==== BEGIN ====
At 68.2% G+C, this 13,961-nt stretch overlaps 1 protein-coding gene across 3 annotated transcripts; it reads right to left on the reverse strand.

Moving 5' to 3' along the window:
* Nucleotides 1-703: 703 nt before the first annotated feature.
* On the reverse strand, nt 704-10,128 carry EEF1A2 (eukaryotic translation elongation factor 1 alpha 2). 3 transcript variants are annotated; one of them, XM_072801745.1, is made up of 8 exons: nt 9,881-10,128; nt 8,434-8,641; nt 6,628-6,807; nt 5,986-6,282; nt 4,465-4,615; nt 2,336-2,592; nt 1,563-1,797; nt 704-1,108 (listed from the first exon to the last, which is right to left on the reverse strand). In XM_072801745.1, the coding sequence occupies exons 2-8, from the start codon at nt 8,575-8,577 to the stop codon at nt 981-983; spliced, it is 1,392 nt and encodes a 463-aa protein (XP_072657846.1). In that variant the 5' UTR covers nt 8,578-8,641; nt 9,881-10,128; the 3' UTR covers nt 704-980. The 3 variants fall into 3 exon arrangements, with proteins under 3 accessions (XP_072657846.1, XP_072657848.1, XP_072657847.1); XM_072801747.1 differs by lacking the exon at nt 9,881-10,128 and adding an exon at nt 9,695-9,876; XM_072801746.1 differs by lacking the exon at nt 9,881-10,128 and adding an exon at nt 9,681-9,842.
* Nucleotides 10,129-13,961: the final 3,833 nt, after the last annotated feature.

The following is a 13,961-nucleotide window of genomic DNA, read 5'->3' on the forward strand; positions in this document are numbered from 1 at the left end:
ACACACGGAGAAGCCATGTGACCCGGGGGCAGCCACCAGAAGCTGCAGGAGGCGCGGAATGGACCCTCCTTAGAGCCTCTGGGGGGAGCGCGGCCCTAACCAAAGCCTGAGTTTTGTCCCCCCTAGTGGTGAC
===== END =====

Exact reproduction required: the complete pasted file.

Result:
At 68.2% G+C, this 13,961-nt stretch overlaps 1 protein-coding gene across 3 annotated transcripts; it reads right to left on the reverse strand.

Moving 5' to 3' along the window:
* Nucleotides 1-703: 703 nt before the first annotated feature.
* On the reverse strand, nt 704-10,128 carry EEF1A2 (eukaryotic translation elongation factor 1 alpha 2). 3 transcript variants are annotated; one of them, XM_072801745.1, is made up of 8 exons: nt 9,881-10,128; nt 8,434-8,641; nt 6,628-6,807; nt 5,986-6,282; nt 4,465-4,615; nt 2,336-2,592; nt 1,563-1,797; nt 704-1,108 (listed from the first exon to the last, which is right to left on the reverse strand). In XM_072801745.1, the coding sequence occupies exons 2-8, from the start codon at nt 8,575-8,577 to the stop codon at nt 981-983; spliced, it is 1,392 nt and encodes a 463-aa protein (XP_072657846.1). In that variant the 5' UTR covers nt 8,578-8,641; nt 9,881-10,128; the 3' UTR covers nt 704-980. The 3 variants fall into 3 exon arrangements, with proteins under 3 accessions (XP_072657846.1, XP_072657848.1, XP_072657847.1); XM_072801747.1 differs by lacking the exon at nt 9,881-10,128 and adding an exon at nt 9,695-9,876; XM_072801746.1 differs by lacking the exon at nt 9,881-10,128 and adding an exon at nt 9,681-9,842.
* Nucleotides 10,129-13,961: the final 3,833 nt, after the last annotated feature.

The following is a 13,961-nucleotide window of genomic DNA, read 5'->3' on the forward strand; positions in this document are numbered from 1 at the left end:
ACACACGGAGAAGCCATGTGACCCGGGGGCAGCCACCAGAAGCTGCAGGAGGCGCGGAATGGACCCTCCTTAGAGCCTCTGGGGGGAGCGCGGCCCTAACCAAAGCCTGAGTTTTGTCCCCCCTAGTGGTGAC